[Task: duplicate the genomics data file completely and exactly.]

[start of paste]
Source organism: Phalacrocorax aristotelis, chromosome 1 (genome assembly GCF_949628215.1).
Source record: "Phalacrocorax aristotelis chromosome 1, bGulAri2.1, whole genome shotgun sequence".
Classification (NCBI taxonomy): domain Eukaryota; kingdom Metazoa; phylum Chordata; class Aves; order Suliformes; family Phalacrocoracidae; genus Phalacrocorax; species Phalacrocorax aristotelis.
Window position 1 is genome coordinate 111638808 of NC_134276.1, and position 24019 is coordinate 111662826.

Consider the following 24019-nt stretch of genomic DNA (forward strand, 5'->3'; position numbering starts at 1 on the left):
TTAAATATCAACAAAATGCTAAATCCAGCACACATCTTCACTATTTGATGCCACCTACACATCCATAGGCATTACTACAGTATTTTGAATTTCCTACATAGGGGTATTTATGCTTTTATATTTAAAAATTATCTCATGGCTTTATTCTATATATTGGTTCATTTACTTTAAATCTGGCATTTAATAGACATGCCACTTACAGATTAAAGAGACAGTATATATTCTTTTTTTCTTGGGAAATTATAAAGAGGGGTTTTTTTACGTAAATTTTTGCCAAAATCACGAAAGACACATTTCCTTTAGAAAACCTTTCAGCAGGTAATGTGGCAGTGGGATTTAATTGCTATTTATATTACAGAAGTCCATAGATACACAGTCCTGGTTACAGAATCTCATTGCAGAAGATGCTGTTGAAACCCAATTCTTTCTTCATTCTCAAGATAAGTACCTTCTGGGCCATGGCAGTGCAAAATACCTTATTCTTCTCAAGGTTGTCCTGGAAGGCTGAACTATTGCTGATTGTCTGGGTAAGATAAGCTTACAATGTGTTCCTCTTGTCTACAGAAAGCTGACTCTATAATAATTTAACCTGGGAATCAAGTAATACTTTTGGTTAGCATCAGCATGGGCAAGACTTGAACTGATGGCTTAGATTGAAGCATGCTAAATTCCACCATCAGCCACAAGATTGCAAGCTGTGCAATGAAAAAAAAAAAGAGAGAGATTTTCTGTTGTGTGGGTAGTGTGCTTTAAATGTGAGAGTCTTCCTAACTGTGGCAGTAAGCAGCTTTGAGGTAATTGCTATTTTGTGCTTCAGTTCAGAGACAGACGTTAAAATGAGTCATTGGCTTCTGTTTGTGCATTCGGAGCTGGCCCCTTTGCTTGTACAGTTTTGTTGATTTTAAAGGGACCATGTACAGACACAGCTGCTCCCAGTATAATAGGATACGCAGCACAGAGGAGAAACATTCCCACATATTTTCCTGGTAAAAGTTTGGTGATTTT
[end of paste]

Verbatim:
Source organism: Phalacrocorax aristotelis, chromosome 1 (genome assembly GCF_949628215.1).
Source record: "Phalacrocorax aristotelis chromosome 1, bGulAri2.1, whole genome shotgun sequence".
Classification (NCBI taxonomy): domain Eukaryota; kingdom Metazoa; phylum Chordata; class Aves; order Suliformes; family Phalacrocoracidae; genus Phalacrocorax; species Phalacrocorax aristotelis.
Window position 1 is genome coordinate 111638808 of NC_134276.1, and position 24019 is coordinate 111662826.

Consider the following 24019-nt stretch of genomic DNA (forward strand, 5'->3'; position numbering starts at 1 on the left):
TTAAATATCAACAAAATGCTAAATCCAGCACACATCTTCACTATTTGATGCCACCTACACATCCATAGGCATTACTACAGTATTTTGAATTTCCTACATAGGGGTATTTATGCTTTTATATTTAAAAATTATCTCATGGCTTTATTCTATATATTGGTTCATTTACTTTAAATCTGGCATTTAATAGACATGCCACTTACAGATTAAAGAGACAGTATATATTCTTTTTTTCTTGGGAAATTATAAAGAGGGGTTTTTTTACGTAAATTTTTGCCAAAATCACGAAAGACACATTTCCTTTAGAAAACCTTTCAGCAGGTAATGTGGCAGTGGGATTTAATTGCTATTTATATTACAGAAGTCCATAGATACACAGTCCTGGTTACAGAATCTCATTGCAGAAGATGCTGTTGAAACCCAATTCTTTCTTCATTCTCAAGATAAGTACCTTCTGGGCCATGGCAGTGCAAAATACCTTATTCTTCTCAAGGTTGTCCTGGAAGGCTGAACTATTGCTGATTGTCTGGGTAAGATAAGCTTACAATGTGTTCCTCTTGTCTACAGAAAGCTGACTCTATAATAATTTAACCTGGGAATCAAGTAATACTTTTGGTTAGCATCAGCATGGGCAAGACTTGAACTGATGGCTTAGATTGAAGCATGCTAAATTCCACCATCAGCCACAAGATTGCAAGCTGTGCAATGAAAAAAAAAAAGAGAGAGATTTTCTGTTGTGTGGGTAGTGTGCTTTAAATGTGAGAGTCTTCCTAACTGTGGCAGTAAGCAGCTTTGAGGTAATTGCTATTTTGTGCTTCAGTTCAGAGACAGACGTTAAAATGAGTCATTGGCTTCTGTTTGTGCATTCGGAGCTGGCCCCTTTGCTTGTACAGTTTTGTTGATTTTAAAGGGACCATGTACAGACACAGCTGCTCCCAGTATAATAGGATACGCAGCACAGAGGAGAAACATTCCCACATATTTTCCTGGTAAAAGTTTGGTGATTTT